Starters' brief outings could mean another long season

May 02, 2007|By RICK MAESE

A year ago today, the Orioles stood at the .500 crossroads one last time. They lost the next night's game and would plod through the rest of the season, dragging a losing record behind the entire way.

This year, with nearly a week remaining before their next Tampa Bay Devil Rays game, the Orioles have already stumbled into reality. Once again, they don't appear to have the pitching to compete, no matter how diluted the American League East is looking.

But it's not time to pile blame on the front office for all the pitching problems, no more than it's time to point a finger solely at the manager. While some are forming a line to criticize Sam Perlozzo's mismanagement, the numbers don't yet justify such fan fury.

It's the Orioles' starters who aren't doing their jobs, and they seem intent on bringing the team's bullpen down with them.

The conspiracy theorist in you might worry that they're exacting revenge for the many blown leads that were given up by last year's bullpen. Someone probably should investigate.

If it feels like a long time since an Orioles starter has pitched seven innings, that's because it has been. You have to go all the way to April 12 and Steve Trachsel's seven-inning outing. That means for nearly three weeks, Perlozzo has been forced to use the bullpen way more than he should.

The Orioles have played 17 games since a starter last pitched seven innings. For comparison, let's check out their division counterparts over that same stretch: The Toronto Blue Jays and the Boston Red Sox have had eight starters pitch at least seven innings; the Devil Rays have had six starters and even the struggling New York Yankees have had one pitcher make it through seven.

In fact, over that stretch, the Blue Jays' starters averaged about 6 2/3 innings per outing. The Orioles have had just one pitcher make it that far - twice.

This year the Orioles' starters are averaging about 5 1/3 innings per start, which means the bullpen is suddenly responsible for pitching nearly half the ballgame on a nightly basis.

The frustration is starting to show. In a sport like baseball, you can't hide from the game's inherent connectedness, and it's dangerous to start down a path where starters blame the lack of run support, where relievers blame the starters and where fans blame the men in charge. The team put a lot of blind faith in its starting staff and the rewards have rivaled that of a losing scratch-off ticket.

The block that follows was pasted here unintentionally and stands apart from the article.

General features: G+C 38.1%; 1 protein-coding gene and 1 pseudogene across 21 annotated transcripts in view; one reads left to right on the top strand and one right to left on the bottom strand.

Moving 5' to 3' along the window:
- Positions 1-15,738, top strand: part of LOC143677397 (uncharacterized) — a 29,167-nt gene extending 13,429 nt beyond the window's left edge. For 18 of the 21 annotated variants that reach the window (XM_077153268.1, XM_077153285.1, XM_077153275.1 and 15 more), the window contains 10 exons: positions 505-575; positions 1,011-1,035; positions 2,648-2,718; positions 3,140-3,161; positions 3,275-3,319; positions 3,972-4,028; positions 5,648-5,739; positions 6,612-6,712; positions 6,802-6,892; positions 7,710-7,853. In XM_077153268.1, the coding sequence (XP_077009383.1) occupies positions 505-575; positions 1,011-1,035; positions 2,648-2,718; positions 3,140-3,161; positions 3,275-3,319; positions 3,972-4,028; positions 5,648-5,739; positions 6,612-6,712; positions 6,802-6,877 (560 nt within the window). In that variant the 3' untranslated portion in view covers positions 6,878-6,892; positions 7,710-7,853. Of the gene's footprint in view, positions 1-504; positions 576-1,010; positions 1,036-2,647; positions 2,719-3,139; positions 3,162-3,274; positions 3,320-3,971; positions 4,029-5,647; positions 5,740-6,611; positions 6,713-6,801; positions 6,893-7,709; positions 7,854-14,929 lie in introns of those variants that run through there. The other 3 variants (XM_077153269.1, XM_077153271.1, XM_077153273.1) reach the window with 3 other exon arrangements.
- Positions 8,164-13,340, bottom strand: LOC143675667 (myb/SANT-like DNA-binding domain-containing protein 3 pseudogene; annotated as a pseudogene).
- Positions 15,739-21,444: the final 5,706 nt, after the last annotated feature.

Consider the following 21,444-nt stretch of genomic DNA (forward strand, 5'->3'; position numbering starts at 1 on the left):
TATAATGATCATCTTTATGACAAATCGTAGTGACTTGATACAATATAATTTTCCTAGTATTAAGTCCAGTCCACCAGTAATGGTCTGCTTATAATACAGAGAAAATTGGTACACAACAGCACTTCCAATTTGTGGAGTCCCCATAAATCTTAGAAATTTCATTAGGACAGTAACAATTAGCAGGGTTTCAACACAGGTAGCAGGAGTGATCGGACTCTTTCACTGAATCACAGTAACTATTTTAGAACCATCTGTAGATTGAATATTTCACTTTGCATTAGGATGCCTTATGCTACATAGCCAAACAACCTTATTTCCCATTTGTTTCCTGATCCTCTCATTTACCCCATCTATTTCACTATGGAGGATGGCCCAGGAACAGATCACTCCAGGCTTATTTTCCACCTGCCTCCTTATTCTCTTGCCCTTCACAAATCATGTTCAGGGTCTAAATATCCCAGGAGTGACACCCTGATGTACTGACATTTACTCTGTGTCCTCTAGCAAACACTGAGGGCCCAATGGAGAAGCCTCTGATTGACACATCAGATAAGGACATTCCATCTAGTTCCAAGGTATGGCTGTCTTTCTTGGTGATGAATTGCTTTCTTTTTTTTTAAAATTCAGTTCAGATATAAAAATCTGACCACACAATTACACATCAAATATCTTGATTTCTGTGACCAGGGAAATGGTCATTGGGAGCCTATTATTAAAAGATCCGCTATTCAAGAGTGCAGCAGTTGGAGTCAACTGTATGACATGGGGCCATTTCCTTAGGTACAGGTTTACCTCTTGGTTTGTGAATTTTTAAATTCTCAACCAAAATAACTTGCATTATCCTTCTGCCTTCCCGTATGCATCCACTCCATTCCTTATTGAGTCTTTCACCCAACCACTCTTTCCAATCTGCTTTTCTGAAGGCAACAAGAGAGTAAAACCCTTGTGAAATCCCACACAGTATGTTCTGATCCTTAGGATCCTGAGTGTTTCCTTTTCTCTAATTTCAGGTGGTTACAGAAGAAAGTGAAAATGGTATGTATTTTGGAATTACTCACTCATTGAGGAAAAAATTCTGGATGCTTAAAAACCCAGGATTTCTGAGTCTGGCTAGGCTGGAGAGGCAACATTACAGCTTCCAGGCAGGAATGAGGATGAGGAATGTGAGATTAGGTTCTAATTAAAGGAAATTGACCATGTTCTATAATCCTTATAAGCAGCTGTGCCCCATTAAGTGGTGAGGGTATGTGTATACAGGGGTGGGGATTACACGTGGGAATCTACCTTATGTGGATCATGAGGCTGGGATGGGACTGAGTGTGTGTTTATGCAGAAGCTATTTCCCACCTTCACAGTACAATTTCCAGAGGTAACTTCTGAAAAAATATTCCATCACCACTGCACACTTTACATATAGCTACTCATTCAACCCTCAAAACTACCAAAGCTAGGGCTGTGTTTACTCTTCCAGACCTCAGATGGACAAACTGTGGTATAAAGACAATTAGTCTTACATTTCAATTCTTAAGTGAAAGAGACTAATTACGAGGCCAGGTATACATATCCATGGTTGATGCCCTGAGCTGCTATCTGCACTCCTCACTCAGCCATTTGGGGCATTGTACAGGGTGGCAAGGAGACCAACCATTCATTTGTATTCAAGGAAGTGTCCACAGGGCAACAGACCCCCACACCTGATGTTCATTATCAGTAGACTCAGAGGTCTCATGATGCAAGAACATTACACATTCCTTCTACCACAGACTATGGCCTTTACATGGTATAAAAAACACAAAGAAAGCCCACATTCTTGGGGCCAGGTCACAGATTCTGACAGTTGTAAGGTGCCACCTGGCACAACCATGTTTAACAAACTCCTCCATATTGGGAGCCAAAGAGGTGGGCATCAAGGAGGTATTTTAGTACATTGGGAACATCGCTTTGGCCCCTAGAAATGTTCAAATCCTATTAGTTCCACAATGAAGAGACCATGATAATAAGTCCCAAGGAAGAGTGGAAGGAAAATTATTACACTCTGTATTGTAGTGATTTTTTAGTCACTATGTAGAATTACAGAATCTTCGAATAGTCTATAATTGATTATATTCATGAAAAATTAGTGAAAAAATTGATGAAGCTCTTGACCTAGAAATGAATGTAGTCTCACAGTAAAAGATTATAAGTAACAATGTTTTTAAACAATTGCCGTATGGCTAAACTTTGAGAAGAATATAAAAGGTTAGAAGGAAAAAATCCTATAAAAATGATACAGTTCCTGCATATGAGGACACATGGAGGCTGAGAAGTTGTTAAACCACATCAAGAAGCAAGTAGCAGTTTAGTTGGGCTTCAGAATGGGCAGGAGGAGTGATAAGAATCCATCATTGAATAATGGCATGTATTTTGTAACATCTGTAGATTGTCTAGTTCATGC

"Somehow, they've just got to do it," Perlozzo told reporters in Detroit after Monday night's loss. "I don't know if you just keep harping and harping at them, I don't know if they start thinking about it too much or what. They've just got to trust their stuff and go ahead and throw the ball over the plate. Our bullpen just can't cover all those innings. We always end up an inning short."

The front office lured the best relievers available during the offseason. But we're talking about a handful of one-inning specialists, not guys who are expected to go two or three innings every night.

The Orioles are using an average of three relievers per game, so it's not really a surprise if the bullpen's arms appear to be tired.

For two years we've heard Perlozzo and pitching coach Leo Mazzone lament that their starters can't go deeper into games. It's not that either is completely married to stringent pitch counts; rather, their starters simply fade way too early. If they were opera singers, they'd be losing their voices when others are still clearing their throats.

You certainly can find instances in which Perlozzo could have better used his bullpen, but it's not like he has been dealt the best hand here. It's barely May and already it looks like some relievers have one arm hanging an inch lower than the other.

The front office signed the right guys to fill out the bullpen but put too much faith in the five guys charged with starting ballgames. The staff ace - the only reliable starter a season ago - has gotten off to a slow start. Of the American League's 14 Opening-Day starters, none has an ERA higher than Erik Bedard's 6.09.

And as a group, Orioles starters lead the league with 81 walks, far more than any other team's starters.

"You just can't have that and expect to win too many ballgames," Perlozzo said. "But I am confident with our pitching staff. I felt very good with our starters. They just have to turn it up a little bit and take us further into the game."

A year ago today, the Orioles were at their crossroads. This year's team better hope its turning point is still up ahead, because one month into the season, the Orioles' starting pitchers are taking the entire team down a dangerous path.

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